By Ryan Berry
GREENVILLE — The Darke County Fair Board arrived for their meeting on Wednesday evening needing to fill three vacancies on the board. Immediately at the start of the meeting, board members learned they would need to fill a fourth seat. President Greg Pearson informed directors he received a call from Dudley Lipps at 4:15 p.m. who announced he was resigning from the board.
Vice President Jim Zumbrink moved to accept the resignation and Heidi May seconded the motion. It was approved unanimously.
With Lipps being named treasurer at the previous meeting, directors agreed to appoint Marla Werner to that officer’s position going forward.
Pearson expressed the importance of filling the vacant seats. “I personally don’t feel we can make it through the fair with seven members,” said Pearson. He explained the board has 11 seats and is required to have at least seven directors at each meeting in order to have a quorum in order to conduct business. Wednesday’s meeting was held a week late because they would not have had a quorum the previous week.
The board received 12 resumes for the original three vacancies. Four of the applicants were disqualified because they were not members of the Agricultural Society. Board members that were available last Wednesday had an opportunity to interview the candidates. At Wednesday’s meeting, board members were given a blank sheet of paper and asked to write down their four choices to fill the vacancies. The top four vote-getters would then fill the seats. Appointed to the Darke County Agricultural Society’s board of directors were two past board members, Brian Rismiller and Craig Bowman. First-time board members are Russ Skaggs and Curtis Yount.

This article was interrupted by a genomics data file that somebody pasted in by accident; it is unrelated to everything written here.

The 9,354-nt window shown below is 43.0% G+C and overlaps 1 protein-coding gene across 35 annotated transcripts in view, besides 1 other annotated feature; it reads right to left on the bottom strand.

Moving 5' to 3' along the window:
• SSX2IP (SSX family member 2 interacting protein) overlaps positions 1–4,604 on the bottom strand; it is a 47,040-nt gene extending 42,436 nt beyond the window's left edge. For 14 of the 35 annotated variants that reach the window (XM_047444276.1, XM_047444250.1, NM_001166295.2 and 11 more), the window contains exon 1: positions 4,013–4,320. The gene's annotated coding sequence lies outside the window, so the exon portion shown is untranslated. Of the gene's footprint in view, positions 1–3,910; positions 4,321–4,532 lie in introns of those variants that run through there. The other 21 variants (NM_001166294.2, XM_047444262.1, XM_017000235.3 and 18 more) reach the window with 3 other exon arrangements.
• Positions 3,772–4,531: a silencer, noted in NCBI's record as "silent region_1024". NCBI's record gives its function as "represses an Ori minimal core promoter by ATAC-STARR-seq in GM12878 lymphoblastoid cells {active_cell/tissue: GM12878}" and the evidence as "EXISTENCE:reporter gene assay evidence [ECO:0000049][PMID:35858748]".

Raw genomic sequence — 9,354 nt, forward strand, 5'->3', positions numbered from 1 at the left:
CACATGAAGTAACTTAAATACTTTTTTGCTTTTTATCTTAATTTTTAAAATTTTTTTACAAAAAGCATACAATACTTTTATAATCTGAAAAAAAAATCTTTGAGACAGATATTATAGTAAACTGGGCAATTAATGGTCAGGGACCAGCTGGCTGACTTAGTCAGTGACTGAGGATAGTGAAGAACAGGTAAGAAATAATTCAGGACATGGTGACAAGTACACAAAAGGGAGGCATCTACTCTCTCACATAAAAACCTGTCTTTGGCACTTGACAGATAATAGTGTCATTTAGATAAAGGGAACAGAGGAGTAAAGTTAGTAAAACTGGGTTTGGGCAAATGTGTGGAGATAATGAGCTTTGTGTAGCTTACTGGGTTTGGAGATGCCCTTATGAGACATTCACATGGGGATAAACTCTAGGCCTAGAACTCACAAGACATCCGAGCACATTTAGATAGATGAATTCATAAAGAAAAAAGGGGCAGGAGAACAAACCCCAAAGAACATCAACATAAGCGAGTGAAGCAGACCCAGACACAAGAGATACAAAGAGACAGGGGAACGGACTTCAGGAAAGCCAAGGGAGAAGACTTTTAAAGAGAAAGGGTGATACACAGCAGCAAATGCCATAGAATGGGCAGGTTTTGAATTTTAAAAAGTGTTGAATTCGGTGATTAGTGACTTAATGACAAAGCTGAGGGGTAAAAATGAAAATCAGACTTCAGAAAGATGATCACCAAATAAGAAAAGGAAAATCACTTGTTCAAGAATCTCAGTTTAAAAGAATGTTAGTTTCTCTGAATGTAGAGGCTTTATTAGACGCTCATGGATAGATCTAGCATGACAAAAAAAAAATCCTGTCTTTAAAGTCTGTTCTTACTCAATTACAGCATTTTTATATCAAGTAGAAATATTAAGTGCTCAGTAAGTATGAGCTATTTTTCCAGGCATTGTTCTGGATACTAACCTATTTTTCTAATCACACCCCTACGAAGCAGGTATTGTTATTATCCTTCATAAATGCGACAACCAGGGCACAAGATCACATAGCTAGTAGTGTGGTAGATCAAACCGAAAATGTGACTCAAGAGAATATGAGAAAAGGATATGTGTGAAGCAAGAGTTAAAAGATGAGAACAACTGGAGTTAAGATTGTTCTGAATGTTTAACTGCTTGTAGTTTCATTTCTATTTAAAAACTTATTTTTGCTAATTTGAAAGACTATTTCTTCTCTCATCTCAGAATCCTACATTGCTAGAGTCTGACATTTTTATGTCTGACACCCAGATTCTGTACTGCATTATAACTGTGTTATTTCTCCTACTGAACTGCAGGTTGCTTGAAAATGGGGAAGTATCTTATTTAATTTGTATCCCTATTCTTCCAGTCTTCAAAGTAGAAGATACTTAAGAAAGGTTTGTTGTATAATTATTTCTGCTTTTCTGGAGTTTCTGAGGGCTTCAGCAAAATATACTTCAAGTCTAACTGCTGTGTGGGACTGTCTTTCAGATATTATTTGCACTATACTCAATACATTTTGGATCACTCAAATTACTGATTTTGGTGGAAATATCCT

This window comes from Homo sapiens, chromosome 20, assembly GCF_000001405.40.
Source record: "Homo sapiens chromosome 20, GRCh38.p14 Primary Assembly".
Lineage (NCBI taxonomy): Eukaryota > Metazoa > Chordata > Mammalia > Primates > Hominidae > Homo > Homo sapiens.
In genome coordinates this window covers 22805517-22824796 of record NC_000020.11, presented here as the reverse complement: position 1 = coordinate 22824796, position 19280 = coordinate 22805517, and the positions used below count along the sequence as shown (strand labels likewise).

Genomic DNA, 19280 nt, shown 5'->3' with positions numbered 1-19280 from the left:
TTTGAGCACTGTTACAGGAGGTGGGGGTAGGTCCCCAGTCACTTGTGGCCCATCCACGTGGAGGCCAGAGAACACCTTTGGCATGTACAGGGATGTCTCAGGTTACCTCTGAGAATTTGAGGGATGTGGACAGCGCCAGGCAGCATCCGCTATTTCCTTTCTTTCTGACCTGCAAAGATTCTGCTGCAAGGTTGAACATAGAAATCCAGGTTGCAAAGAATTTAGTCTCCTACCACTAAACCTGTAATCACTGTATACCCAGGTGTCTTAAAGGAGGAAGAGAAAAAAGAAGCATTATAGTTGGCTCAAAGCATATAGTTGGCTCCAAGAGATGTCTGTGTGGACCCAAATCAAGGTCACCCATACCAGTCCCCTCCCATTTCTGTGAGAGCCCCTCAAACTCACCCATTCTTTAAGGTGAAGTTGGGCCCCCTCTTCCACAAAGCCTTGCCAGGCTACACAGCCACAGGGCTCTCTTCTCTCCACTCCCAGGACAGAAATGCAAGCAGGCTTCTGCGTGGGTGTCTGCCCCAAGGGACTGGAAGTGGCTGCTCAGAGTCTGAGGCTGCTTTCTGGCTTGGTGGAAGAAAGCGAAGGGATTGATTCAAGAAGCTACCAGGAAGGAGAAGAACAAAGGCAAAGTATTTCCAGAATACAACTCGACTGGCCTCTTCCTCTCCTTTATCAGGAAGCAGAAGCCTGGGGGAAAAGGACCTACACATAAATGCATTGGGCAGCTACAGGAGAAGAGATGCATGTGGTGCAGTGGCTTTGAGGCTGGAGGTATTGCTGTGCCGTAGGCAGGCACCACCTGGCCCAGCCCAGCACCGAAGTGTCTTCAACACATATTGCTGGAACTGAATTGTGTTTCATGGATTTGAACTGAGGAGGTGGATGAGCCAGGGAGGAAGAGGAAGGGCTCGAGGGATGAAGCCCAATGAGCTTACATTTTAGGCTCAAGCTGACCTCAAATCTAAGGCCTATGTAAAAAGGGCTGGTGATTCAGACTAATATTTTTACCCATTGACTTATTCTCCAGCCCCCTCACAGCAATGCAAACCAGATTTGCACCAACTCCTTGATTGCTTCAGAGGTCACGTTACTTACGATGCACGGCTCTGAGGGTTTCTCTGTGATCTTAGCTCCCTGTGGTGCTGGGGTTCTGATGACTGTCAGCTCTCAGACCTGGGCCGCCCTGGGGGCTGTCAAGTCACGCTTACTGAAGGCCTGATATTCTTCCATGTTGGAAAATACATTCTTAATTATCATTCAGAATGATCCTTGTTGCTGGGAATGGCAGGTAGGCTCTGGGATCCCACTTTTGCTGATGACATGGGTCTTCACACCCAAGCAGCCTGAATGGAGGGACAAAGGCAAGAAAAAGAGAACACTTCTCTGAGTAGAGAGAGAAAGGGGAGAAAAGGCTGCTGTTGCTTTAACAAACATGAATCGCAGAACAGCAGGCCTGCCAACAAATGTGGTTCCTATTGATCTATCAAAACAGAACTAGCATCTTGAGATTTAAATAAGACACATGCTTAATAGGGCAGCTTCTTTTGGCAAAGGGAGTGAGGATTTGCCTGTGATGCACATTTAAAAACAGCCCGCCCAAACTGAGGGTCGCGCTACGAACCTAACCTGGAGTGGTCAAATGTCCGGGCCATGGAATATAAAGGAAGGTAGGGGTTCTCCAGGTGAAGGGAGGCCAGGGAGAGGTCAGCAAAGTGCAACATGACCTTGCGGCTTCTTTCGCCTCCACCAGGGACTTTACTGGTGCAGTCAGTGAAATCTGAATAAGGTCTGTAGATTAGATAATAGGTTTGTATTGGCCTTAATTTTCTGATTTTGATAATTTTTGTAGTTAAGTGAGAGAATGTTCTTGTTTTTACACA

The appointments are only for this year. The seats previously held by Doug Martin and Lipps will be on the ballot as two-year terms to fill the remainder of the term. The seats previously held by Thomas Shaw and Matt Sullivan were scheduled to end in 2023. There will be four seats available for a three-year term. Jason Manning and Werner’s terms also in 2023.
The new board members will need to be sworn in before the next meeting of the board.
The Society’s officer team worked prior to the meeting to determine exactly where they stand on fundraising for the proposed new buildings. Zumbrink led the discussion. In 2019, the board set a goal of $2.6 million. A total of $1,176,327 was pledged toward that goal. Thus far the board has received $904,634 and there is $271,693 in outstanding pledges.
Zumbrink further broke down the pledges that have been made per possible barn or combination building. He stressed these funds have not necessarily been received but have been pledged. The dog department’s pledges are $100,050, goats $131,300, swine $721,467 and pledges for a multiple use building is $223,510.
This does not include the $500,000 capitol grant received from the state. The Society was given permission to spend $200,000 of the funds on the fair’s north-end water project. The fair would have been in jeopardy if the project had not been completed. There is approximately $300,000 remaining that sits in a separate account. “I think the grant can be pushed back another year; from the way I understand it,” said Zumbrink. He believes the funds would need to be spent by January 2024.
“You see where we stand,” said Zumbrink. “Three buildings that were proposed at that time was $2.6 million. You see where we stand; that’s the reason why we haven’t moved forward. We can’t afford to put this place in debt that deep.”
Zumbrink assured attendees the funds are there and are in a separate account. Some of the money has been used to purchase bleachers, pens, and fans that will be used in these buildings.
When asked what he thinks the timeline will be, Zumbrink said, “You tell me. We don’t know. We kind of lay some of it on 2020 when everything came to a screeching halt.”
It was pointed out that the cost of the buildings and the $2.6 million estimate was from 2019. They all believe the cost has risen dramatically due to the current inflation rate. Director Jason Manning suggested it could easily be a 30 percent increase today.
The board is expected to look at additional fundraising possibilities in the near future.
In other business, the board selected SISCO and owner Gail Overholser as the 2023 Fair Parade Marshal.
To contact Daily Advocate Editor Ryan Berry, email [email protected].